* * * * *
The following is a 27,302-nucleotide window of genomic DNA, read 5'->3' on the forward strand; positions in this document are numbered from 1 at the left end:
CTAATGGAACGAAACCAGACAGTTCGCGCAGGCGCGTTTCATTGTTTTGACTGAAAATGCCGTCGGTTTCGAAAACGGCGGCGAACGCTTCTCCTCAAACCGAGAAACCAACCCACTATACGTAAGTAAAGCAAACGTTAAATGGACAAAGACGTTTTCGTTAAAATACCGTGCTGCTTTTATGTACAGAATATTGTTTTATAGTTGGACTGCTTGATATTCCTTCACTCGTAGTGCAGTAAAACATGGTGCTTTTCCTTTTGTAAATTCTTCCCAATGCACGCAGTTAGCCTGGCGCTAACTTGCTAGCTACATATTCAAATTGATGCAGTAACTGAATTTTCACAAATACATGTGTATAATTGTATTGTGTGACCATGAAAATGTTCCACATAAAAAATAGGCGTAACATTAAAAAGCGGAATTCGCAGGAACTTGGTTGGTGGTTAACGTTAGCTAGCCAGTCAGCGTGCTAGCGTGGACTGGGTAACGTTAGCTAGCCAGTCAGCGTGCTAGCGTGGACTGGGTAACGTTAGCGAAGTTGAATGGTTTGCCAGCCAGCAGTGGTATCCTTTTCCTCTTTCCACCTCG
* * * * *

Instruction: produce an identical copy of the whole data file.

The following is a 27,302-nucleotide window of genomic DNA, read 5'->3' on the forward strand; positions in this document are numbered from 1 at the left end:
CTAATGGAACGAAACCAGACAGTTCGCGCAGGCGCGTTTCATTGTTTTGACTGAAAATGCCGTCGGTTTCGAAAACGGCGGCGAACGCTTCTCCTCAAACCGAGAAACCAACCCACTATACGTAAGTAAAGCAAACGTTAAATGGACAAAGACGTTTTCGTTAAAATACCGTGCTGCTTTTATGTACAGAATATTGTTTTATAGTTGGACTGCTTGATATTCCTTCACTCGTAGTGCAGTAAAACATGGTGCTTTTCCTTTTGTAAATTCTTCCCAATGCACGCAGTTAGCCTGGCGCTAACTTGCTAGCTACATATTCAAATTGATGCAGTAACTGAATTTTCACAAATACATGTGTATAATTGTATTGTGTGACCATGAAAATGTTCCACATAAAAAATAGGCGTAACATTAAAAAGCGGAATTCGCAGGAACTTGGTTGGTGGTTAACGTTAGCTAGCCAGTCAGCGTGCTAGCGTGGACTGGGTAACGTTAGCTAGCCAGTCAGCGTGCTAGCGTGGACTGGGTAACGTTAGCGAAGTTGAATGGTTTGCCAGCCAGCAGTGGTATCCTTTTCCTCTTTCCACCTCG